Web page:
If you live in New Jersey and commute to work, your destination impacts the amount of disability insurance you may have. New Jersey temporary disability insurance covers private workers in the state. Know what your coverage level is before getting sick, hurt, or becoming pregnant.
Two people sitting on a train may have very different levels of coverage depending upon which stop they take to reach their work destination. Many New Jersey commuters are traveling cross state lines to go to work, and many do not are commuting to government jobs: federal, state, county, city, and municipal positions. The one thing all these commuters share in common is they are not mandated to participate in the NJ temporary insurance program.
Commuters with NY Disability
Commuters who cross the Hudson River to work in are covered by the New York plan. The New Jersey mandate applies to workers in the state, rather than residents, as does the NY plan. The NY plan caps benefits at $170 per week, far less than the NJ plan which caps income replacement at $561 per week.
NJ Residents Who May Not Have Coverage
Commuters traveling to government jobs may or may not have coverage. The New Jersey mandate applies to private workers only – government workers are exempt from the mandate, but each government entity is allowed to participate if they choose. If your government employer elected not to participate as many do not, you won’t have any disability insurance coverage should you happen to become sick or hurt.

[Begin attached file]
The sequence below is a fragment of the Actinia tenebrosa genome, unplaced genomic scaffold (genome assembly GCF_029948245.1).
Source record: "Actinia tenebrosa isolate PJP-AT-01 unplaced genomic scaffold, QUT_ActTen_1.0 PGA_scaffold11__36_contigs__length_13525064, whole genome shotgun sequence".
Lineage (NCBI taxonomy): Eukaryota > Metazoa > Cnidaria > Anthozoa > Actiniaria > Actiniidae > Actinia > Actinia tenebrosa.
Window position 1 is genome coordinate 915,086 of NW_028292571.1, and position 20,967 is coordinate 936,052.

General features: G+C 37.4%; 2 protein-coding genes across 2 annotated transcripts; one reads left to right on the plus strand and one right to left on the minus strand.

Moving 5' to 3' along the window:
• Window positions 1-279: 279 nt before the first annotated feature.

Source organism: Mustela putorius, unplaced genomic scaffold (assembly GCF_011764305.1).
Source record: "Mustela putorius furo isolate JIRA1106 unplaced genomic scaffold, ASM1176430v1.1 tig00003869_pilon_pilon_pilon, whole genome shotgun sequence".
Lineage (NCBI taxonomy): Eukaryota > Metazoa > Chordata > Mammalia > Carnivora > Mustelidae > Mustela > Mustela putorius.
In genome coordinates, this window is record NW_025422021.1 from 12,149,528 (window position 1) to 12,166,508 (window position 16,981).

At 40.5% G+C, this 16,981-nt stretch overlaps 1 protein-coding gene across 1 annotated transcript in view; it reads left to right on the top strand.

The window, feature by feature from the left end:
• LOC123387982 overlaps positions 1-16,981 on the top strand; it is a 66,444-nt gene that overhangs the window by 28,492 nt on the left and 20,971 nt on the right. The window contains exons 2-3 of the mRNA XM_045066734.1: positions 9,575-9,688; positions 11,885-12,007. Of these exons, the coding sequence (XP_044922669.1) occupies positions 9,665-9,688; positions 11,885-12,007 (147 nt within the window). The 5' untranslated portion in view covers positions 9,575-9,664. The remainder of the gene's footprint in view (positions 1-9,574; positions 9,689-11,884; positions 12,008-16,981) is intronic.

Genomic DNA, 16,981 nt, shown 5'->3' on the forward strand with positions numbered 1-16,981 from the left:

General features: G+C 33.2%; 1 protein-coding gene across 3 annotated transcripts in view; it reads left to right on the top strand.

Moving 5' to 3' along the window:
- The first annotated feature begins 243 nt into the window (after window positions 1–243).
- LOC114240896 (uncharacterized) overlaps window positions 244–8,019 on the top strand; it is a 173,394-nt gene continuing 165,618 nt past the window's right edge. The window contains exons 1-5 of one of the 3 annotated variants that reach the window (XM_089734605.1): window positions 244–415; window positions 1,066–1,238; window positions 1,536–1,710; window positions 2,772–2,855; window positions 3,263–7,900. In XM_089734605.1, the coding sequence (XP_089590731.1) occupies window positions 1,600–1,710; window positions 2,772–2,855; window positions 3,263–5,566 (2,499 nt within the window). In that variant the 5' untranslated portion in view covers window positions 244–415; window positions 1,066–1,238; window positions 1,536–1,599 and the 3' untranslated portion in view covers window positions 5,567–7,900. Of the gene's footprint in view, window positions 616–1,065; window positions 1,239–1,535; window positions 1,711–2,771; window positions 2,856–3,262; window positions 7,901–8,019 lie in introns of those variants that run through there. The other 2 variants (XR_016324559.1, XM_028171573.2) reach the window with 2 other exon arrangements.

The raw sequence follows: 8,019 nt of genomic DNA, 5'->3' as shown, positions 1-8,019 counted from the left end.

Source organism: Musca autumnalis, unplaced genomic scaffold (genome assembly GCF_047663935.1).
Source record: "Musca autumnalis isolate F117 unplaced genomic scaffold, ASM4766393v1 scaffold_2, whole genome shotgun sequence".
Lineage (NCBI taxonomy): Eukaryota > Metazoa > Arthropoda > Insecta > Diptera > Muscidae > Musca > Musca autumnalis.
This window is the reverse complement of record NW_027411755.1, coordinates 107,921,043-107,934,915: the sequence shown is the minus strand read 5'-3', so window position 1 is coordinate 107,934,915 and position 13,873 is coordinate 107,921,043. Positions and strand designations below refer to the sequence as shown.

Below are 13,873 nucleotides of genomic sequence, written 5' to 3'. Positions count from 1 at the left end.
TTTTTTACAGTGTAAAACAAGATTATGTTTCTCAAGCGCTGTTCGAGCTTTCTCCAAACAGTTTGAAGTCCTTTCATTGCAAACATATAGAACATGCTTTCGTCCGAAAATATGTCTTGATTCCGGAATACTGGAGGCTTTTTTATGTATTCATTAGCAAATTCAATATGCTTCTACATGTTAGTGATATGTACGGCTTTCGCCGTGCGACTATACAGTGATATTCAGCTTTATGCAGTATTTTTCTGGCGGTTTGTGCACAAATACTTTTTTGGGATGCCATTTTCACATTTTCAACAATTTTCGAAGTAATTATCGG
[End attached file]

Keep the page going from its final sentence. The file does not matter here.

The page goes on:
NJ Commuters with No Disability Coverage
Those residents crossing the Delaware River are in the worst position of all. Because the NJ mandate applies to people who work in the state, residents commuting to Pennsylvania or Delaware have no state disability coverage options at all. Both Delaware and Pennsylvania do not have state mandated disability insurance of any kind. Even if your employer wanted to participate, there is no state program to join. Workers in these states must rely on a company sponsored plan via a private insurer.
Regardless of where to commute to, you should consider buying supplemental short-term disability before getting sick, hurt, or becoming pregnant. At a $561 weekly cap many workers will find that it does not provide adequate coverage. This gap is even more profound for those with a $170 weekly cap and for those with no coverage at all.